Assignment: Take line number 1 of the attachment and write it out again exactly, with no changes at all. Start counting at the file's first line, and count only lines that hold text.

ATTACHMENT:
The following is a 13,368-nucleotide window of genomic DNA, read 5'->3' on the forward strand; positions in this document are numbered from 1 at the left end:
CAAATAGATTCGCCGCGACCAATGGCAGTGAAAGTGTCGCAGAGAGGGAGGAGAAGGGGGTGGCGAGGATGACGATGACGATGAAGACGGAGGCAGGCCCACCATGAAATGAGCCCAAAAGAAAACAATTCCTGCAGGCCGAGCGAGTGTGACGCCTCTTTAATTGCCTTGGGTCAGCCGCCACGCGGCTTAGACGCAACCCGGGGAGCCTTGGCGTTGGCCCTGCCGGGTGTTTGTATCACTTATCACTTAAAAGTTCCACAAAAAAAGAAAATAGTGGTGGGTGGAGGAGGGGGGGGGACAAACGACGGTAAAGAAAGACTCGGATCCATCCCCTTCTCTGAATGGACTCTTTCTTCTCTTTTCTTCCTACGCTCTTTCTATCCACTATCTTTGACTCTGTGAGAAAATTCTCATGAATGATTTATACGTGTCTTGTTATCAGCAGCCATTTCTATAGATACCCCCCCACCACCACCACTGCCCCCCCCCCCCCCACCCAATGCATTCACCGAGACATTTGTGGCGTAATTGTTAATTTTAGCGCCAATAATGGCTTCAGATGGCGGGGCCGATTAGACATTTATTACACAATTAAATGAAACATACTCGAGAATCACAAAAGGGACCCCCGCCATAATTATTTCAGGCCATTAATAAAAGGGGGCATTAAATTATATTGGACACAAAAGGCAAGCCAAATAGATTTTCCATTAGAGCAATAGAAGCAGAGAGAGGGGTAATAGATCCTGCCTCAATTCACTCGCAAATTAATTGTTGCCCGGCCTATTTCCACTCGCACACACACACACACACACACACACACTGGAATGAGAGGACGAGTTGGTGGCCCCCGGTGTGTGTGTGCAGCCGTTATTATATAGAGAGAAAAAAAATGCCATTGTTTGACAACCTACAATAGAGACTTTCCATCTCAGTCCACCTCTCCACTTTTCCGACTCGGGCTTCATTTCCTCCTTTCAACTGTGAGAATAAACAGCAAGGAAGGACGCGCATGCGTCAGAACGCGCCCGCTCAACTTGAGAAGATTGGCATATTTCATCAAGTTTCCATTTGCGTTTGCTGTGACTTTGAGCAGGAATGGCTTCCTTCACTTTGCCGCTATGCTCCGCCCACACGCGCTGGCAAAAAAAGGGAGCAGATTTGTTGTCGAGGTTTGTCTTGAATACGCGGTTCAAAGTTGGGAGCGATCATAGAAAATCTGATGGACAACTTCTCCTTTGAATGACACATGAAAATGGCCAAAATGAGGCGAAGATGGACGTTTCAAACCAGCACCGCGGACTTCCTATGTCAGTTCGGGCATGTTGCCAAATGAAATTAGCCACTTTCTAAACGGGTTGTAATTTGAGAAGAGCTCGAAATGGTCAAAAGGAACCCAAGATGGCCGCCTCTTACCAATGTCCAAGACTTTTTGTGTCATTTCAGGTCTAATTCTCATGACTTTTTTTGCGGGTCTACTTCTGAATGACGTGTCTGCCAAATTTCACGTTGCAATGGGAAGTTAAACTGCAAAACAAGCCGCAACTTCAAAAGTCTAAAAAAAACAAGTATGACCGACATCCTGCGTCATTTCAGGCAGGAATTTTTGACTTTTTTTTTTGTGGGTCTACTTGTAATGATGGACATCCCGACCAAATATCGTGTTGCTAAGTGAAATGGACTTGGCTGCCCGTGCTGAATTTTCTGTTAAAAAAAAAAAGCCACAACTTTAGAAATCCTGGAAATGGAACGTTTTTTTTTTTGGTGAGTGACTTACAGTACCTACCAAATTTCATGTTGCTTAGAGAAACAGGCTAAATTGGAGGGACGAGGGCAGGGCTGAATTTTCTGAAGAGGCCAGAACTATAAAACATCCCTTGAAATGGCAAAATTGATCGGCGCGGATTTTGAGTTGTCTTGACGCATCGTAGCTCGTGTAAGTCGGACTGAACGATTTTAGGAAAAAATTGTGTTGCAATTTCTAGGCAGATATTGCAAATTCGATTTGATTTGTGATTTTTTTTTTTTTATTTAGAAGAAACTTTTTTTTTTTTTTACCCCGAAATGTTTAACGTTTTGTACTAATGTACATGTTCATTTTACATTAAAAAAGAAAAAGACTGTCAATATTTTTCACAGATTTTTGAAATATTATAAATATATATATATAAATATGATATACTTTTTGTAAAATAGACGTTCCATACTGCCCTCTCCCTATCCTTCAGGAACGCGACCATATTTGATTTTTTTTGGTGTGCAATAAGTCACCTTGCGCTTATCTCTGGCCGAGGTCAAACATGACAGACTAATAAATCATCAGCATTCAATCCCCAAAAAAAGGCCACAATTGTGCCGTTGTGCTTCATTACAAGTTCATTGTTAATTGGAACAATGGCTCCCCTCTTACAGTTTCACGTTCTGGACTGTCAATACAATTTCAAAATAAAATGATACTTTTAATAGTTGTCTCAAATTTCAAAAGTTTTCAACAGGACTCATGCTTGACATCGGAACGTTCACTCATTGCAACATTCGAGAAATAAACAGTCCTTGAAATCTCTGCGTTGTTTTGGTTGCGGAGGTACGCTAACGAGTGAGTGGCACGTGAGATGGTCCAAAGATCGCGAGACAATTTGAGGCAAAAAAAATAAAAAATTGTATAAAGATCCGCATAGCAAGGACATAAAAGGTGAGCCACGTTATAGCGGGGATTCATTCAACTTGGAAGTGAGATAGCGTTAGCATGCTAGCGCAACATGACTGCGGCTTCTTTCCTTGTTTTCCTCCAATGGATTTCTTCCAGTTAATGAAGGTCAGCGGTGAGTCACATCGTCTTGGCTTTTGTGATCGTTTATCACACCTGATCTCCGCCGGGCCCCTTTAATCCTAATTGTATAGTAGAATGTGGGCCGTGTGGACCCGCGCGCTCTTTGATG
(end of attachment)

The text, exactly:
The following is a 13,368-nucleotide window of genomic DNA, read 5'->3' on the forward strand; positions in this document are numbered from 1 at the left end: